Regulations often require that nurses do simple tasks like administer eyedrops.
One fix would be to deregulate important aspects of home care.
There are two million home health aides in the U.S. They spend more time with the elderly and disabled than anyone else, and their skills are essential to their clients’ quality of life. Yet these aides are poorly trained, and their national median wage is only a smidgen more than $10 an hour.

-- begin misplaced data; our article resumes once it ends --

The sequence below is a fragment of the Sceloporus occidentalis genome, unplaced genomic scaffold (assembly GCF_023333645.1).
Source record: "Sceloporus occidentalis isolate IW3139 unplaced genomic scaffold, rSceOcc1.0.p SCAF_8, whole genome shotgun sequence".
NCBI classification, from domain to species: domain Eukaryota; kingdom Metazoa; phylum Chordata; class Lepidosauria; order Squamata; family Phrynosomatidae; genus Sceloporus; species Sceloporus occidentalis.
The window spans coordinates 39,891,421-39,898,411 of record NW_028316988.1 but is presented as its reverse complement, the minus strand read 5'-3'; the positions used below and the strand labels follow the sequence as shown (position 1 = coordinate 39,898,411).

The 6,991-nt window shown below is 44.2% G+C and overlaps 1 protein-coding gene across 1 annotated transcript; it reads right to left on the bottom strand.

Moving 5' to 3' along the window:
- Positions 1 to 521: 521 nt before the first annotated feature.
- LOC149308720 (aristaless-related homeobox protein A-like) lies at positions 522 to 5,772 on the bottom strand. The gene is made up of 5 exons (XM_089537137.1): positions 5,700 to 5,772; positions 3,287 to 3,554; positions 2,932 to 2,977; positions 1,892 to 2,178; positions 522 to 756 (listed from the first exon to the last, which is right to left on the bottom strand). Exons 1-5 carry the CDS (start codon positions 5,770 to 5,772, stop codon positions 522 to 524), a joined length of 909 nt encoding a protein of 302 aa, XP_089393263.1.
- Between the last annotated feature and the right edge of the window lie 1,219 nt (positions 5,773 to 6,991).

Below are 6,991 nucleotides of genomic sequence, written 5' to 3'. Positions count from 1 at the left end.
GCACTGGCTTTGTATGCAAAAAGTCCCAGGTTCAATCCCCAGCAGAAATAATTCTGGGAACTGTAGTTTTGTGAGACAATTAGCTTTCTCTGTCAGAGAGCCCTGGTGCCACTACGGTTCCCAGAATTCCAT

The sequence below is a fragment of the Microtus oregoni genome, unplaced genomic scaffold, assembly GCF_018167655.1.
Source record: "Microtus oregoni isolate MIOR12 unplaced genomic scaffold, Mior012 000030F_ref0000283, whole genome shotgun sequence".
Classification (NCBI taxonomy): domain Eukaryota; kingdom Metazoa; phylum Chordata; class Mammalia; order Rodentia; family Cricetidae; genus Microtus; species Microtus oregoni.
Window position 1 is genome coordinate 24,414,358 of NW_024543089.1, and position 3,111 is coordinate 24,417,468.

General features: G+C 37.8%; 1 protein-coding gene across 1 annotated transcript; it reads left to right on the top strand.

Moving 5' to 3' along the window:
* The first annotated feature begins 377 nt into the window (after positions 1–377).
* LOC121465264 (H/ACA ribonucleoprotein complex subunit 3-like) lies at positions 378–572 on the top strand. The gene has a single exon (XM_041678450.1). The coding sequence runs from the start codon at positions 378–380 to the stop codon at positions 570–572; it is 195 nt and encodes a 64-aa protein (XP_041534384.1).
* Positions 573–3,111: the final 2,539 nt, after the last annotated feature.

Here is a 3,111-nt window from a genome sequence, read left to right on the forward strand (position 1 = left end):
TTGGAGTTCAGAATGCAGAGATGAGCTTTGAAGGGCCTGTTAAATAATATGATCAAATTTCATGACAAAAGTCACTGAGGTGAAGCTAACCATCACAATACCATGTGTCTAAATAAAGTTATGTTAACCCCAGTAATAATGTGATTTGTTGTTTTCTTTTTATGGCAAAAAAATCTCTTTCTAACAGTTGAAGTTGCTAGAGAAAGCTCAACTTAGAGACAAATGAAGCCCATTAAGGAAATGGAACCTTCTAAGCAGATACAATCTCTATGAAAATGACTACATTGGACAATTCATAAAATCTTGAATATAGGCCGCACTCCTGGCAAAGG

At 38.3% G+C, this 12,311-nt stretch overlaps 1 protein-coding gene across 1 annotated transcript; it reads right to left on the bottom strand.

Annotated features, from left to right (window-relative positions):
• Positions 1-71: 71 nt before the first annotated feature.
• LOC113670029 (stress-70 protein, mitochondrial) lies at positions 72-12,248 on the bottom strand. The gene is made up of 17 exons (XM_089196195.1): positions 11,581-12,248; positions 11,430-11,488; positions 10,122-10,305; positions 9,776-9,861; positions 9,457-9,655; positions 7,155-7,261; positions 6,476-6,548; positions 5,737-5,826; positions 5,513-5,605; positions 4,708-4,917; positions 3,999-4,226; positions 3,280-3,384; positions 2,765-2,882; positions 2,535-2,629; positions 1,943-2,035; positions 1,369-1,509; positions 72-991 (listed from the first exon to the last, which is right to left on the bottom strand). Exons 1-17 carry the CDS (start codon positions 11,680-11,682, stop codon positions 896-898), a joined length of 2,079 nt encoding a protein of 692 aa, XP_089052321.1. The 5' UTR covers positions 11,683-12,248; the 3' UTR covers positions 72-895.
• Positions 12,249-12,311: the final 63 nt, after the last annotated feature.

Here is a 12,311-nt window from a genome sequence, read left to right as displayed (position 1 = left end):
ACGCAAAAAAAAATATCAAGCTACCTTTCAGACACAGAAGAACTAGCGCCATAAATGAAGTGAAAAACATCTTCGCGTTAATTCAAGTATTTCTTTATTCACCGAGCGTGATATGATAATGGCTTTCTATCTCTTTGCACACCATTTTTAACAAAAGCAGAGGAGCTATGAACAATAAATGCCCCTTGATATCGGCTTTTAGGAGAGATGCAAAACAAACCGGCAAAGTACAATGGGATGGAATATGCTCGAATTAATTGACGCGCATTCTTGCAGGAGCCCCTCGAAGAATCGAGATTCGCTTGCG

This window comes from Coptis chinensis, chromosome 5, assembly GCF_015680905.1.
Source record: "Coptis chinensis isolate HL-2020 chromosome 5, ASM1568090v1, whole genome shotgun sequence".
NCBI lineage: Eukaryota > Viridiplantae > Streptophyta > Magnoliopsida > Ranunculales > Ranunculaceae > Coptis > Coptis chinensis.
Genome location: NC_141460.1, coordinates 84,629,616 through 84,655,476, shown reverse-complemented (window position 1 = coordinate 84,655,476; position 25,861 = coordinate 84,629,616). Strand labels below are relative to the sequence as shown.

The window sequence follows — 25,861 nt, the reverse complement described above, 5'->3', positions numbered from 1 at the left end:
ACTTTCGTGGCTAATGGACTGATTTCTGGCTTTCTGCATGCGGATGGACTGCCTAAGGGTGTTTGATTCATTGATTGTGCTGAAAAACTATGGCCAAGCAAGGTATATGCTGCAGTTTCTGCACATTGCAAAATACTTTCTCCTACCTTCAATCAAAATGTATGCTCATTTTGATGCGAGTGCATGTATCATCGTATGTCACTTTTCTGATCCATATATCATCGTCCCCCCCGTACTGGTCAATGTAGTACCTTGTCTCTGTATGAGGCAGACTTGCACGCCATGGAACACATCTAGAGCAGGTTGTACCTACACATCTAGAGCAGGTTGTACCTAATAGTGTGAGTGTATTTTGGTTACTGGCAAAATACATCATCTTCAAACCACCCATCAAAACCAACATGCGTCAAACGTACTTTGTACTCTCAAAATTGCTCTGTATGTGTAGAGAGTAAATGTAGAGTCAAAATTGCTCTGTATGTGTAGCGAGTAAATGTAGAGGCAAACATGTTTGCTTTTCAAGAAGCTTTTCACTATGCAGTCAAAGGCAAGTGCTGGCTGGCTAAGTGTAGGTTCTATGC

.. State regulations—in particular, Nurse Practice Acts—require registered nurses to perform even routine home-care tasks like administering eyedrops. That duty might not require a nursing degree, but defenders of the current system say aides lack the proper training. “What if they put in the cat’s eyedrops instead?”
.. But aides could do more. With less regulation and better training, they could become as integral to health-care teams as doctors and nurses. That could improve the quality of care while saving buckets of money for everyone involved.
.. New York state has created an “advanced aide” classification to recognize such training.